Bob Proehl is tired of seeing himself in the narrative.
A native of New York and author of A Hundred Thousand Worlds and The Nobody People, Proehl will deliver a Brown Bag lecture at 12:15 p.m. Friday, June 28 on the porch of the Literary Arts Center at Alumni Hall.
The Week One prose writer-in-residence at the Chautauqua Writers’ Center will explore the radical potential of unconventional storytelling and move beyond formulaic notions of a protagonist-centered or conflict-based narrative. His Brown Bag, “We Don’t Need Another Hero: Writing Beyond Narrative,” will reference novels that try fresh approaches, touch on strategies he himself utilizes, and discuss the difficulties of rethinking age-old narrative tenants.
“When, culturally, we get locked into that idea of ‘all stories matter, all stories are conflict-based and also conflict builds character,’ you end up not being able to convey information in a way that falls outside of that,” Proehl said.
A 2012 New York Foundation for the Arts Fellow in Fiction and a 2013 resident at the Saltonstall Arts Colony, Proehl has worked as a DJ, a record store owner and a bookseller and programming director for Buffalo Street Books. In his official online biography, Proehl notes that his local comics shop was Queen City Book Store.
A Hundred Thousand Worlds, published in 2016, is a fictional tale of a comic-con roadtrip starring 9-year-old Alex and his mother, Val, the former star of a cult television show. An array of characters — a woman comic book writer, a paid cosplayer, an unstable fan — constellate around the family’s journey across the country to Los Angeles, and Proehl interjects vignettes about various comic book characters throughout. It is a text teeming with community and the unique, nerdy atmosphere of comic book conventions.
“Narrative is a good frame for certain things,” Proehl said. “It’s a really bad frame for, say, talking about climate change. It’s a really bad frame for running elections.”
He referenced a New Yorker article by Masha Gessen, “What HBO’s ‘Chernobyl’ Got Right, and What It Got Terribly Wrong,” in which Gessen argues that the showrunners had to distort truth in order to better serve a visual narrative.
“It’s really difficult to represent cultural norms through narrative,” Proehl said. “Not that it’s not possible, but it’s really difficult.”
On one hand, he said, “we have to remain open to non-narrative forms of information conveyance in our nonfiction. We have to relearn to process data. We have to think more about community or cultural-level stuff rather than focusing on personal or psychological narratives. But then the flip side is: how do you do that in fiction?”
The Nobody People, Proehl’s forthcoming novel, again dabbles in the fantastical — but these outcasts’ otherworldly abilities are not confined to the panels of a comic book. By focusing his book on individuals not typically centered, Proehl hopes to stray from the standard hero.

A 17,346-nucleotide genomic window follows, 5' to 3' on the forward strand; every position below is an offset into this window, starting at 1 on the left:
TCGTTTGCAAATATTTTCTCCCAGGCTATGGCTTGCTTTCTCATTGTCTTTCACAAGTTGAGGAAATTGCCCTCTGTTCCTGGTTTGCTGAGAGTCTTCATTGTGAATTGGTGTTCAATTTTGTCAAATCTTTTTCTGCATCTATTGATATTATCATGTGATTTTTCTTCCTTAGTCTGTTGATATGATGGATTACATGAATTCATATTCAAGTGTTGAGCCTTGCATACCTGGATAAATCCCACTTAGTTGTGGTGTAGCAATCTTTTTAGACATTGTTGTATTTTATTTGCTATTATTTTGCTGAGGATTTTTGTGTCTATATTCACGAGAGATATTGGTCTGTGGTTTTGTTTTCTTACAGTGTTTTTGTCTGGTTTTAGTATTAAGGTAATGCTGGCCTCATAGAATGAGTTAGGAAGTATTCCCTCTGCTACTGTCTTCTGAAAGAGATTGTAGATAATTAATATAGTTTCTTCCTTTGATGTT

“One of the main lines (of the book) is just exhausting this idea of a heroic narrative,” Proehl said. “There’s a character who is just like, ‘I know who I am for this story because I am a white male and clearly I’m supposed to save the day.’ And we watch that fall apart and the negative aspects of internalizing that as a trope or as a narrative.”
Last Sunday in the Hall of Philosophy, Proehl read an excerpt from The Nobody People that features Fahima Deeb, a Muslim woman harassed by the U.S. government for her faith and culture. She is one of many “nobodies” who possess extraordinary gifts that threaten to encourage a mounting tide of fear and bigotry in the United States.
When Proehl’s editor offered to have a staff member who grew up Shia conduct a sensitivity reading on Proehl’s manuscript, he jumped at the chance. Committed to imbuing his characters with rich and accurate inner lives, Proehl is also acutely aware of his privilege as a white man, and the role that plays in how he writes characters who are demographically different from him.
“I constantly walk a line with that,” Proehl said. “There are stories about (Fahima) that I should just not tell. If I’m going to write a transgender character, there are stories about that character’s life that … as a cisgender author, it’s not my business.”
He also recognizes that the exact hero narrative he wants to leave behind remains rife with possibility when written from the perspective of an author who inhabits one or multiple marginalized identities.
“As much as I can say that we have enough white male heroes to last us forever, that’s not true of every group,” Proehl said. “There is something about telling those stories that’s important; there’s something about having that story that’s important. But for me, I don’t want to tell that story about a white dude anymore.”
These kinds of reimaginings benefit minorities and also the very people who might be hostile to such change, Proehl said.
“If you’re not a white straight dude, basically all of your life in exposure to media, you’re being asked to empathize with (white straight dudes),” Proehl said. “And I think white straight dudes and white straight youth are in a major crisis of empathy.”
Because of this disparity, Proehl sees a readership ill-equipped to empathize in the way others have been trained their entire lives.